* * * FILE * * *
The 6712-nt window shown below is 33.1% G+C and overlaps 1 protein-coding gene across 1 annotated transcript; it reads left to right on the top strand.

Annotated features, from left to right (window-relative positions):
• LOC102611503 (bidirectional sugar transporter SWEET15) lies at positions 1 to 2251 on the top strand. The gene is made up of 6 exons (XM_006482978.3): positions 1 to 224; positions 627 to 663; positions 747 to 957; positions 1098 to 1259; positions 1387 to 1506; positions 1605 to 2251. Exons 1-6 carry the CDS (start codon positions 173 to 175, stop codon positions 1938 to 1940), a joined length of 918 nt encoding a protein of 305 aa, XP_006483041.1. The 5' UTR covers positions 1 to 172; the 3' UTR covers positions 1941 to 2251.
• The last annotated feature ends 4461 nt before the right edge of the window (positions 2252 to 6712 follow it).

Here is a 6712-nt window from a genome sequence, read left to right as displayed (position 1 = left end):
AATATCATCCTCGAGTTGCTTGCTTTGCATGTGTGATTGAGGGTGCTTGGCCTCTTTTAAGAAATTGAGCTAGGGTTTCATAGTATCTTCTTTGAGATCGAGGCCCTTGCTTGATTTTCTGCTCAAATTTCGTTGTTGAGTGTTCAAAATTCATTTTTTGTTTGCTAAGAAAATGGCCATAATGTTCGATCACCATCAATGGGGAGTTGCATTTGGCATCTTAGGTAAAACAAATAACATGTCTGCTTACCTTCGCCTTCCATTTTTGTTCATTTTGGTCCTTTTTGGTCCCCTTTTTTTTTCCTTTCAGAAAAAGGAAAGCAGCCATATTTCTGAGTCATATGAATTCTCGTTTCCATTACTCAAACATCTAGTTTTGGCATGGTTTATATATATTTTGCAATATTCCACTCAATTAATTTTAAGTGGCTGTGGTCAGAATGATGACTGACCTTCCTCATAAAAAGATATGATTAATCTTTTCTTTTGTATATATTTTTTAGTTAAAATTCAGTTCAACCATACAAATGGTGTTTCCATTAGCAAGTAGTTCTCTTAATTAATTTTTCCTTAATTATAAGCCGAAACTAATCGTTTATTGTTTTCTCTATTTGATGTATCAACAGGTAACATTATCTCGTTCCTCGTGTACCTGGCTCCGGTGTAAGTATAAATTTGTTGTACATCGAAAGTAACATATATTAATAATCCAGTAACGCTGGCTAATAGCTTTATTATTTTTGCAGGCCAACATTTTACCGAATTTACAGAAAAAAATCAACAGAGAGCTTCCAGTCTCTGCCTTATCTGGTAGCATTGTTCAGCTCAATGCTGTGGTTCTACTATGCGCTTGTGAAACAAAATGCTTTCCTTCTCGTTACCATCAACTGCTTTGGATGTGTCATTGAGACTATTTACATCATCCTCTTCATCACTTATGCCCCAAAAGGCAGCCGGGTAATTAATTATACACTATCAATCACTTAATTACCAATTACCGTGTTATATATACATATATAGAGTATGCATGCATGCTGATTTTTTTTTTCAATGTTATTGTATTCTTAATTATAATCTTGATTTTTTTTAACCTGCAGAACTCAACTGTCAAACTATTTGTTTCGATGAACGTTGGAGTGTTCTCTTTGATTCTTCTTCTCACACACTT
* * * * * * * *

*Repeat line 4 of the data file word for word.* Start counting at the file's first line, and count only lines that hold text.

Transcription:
• The last annotated feature ends 4461 nt before the right edge of the window (positions 2252 to 6712 follow it).